Selective Embolization of Thyroid Arteries as a Singular Treatment of a Large Thyroid Goiter

Program: Abstracts - Orals, Featured Poster Presentations, and Posters
Session: MON 471-496-Thyroid Neoplasia & Case Reports
Clinical
Monday, June 17, 2013: 1:45 PM-3:45 PM
Expo Halls ABC (Moscone Center)

Poster Board MON-476
Ruban Dhaliwal*, Kara Kort-Glowaki and Roberto Emilio Izquierdo
SUNY Upstate Medical University, Syracuse, NY
Introduction

With the advancement of interventional radiology in recent years, selective embolization of thyroid arteries (SETA) has become an attractive technique in the treatment of thyroid diseases due to its minimally invasive nature.

Case

We describe a case of voluminous cervicomediastional goiter in a 69-year-old female, who presented with progressive hoarseness of voice. Physical examination revealed a large thyroid gland weighing approximately 300 g on palpation in a euthyroid patient. Computed tomography (CT) scan of the neck and thorax revealed a large left thyroid mass extending into the mediastinum, causing deviation of the trachea and displacement of the surrounding structures, including prevertebral muscles. Left thyroid lobe measured 5.8 cm x 11.3 x 9.0 cm. Surgical resection of goiter was attempted, but aborted due to the risk of intraoperative hemorrhage from the large vessels entangling the mass. Conventional cerebral angiography demonstrated a large hypervascular left thyroid mass. Selective embolization of left thyrocervical trunk, using gelatin sponge particles, was performed. After embolization, the patient was treated with corticosteroid drug therapy and antithyroid agents. CT scan obtained 10 days after embolization showed the cervicomediastinal goiter unchanged in volume, but diffusely hypodense compared to the pre-embolization scan. A month later, CT scan showed an interval decrease in the size of left thyroid mass, measuring 5.5 x 10 x 8.0 cm. Patient’s compressive symptoms resolved. Marked visible reduction of goiter, weighing 100 g on palpation was noted on physical examination. Subsequent CT scans have shown gradual decrease in the size of goiter and thyroidectomy is no more considered as a required treatment.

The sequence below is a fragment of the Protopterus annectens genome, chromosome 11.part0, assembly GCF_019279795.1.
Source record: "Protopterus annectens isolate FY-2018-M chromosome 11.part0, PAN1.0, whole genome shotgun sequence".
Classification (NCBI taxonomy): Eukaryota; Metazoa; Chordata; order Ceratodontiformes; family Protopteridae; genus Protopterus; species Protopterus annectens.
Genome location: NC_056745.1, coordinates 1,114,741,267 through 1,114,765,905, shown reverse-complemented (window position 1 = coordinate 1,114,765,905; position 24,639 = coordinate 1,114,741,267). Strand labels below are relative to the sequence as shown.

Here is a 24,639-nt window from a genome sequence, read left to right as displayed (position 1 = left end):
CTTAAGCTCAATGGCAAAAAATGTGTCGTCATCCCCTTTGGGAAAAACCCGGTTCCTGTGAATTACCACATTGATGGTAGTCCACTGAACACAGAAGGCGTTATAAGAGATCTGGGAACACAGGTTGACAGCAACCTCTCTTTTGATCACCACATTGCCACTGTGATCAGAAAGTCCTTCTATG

Conclusion

As seen in this case, SETA, a safe and minimally invasive technique, can markedly reduce the size of a voluminous cervicomediastinal goiter and also resolve compressive symptoms. While thyroidectomy is the traditional treatment of large thyroid masses, use of SETA has been recently reported as a preoperative procedure aiming at thyroid volume reduction of large, benign and malignant thyroid masses.

Our case demonstrates that SETA can be useful as a sole treatment modality in large cervicomediastinal goiters. Hypervascularity of large goiters poses a challenge to thyroid resection and represents a significant risk factor for intraoperative bleeding. Although selective embolization of thyroid arteries cannot be recommended as a routine intervention, it may be a reasonable option for treatment of large cervicomediastinal goiters and an alternative to thyroidectomy in patients at high surgical risk or in whom surgery is contraindicated.

(1) Dedecjus M., Tazbir J., Kaurzel Z., Lewinski A., Strozyk G., Brzezinski J.Selective embolization of thyroid arteries as a preresective and palliative treatment of thyroid cancer. Endocr Relat Cancer. 2007; 14: 847-852 (2) Dedecjus M., Tazbir J., Kaurzel Z., et al. Evaluation of selective embolization of thyroid arteries (SETA) as a preresective treatment in selected cases of toxic goitre. Thyroid Res. 2009; 2:7. (3) Tazbir J., Dedecjus M., Kaurzel Z., Lewinski A., Brzezinski J. Selective embolization of thyroid arteries (SETA) as a palliative treatment of inoperable anaplastic thyroid carcinoma (ATC). Neuro Endocrinol Lett. 2005; 26: 401-406. (4) Xiao H., Zhuang W., Wang S., et al. Arterial embolization: a novel approach to thyroid ablative therapy for Graves’ disease. J Clin Endocrinol Metab. 2002; 87: 3583-3589.

Nothing to Disclose: RD, KK, REI

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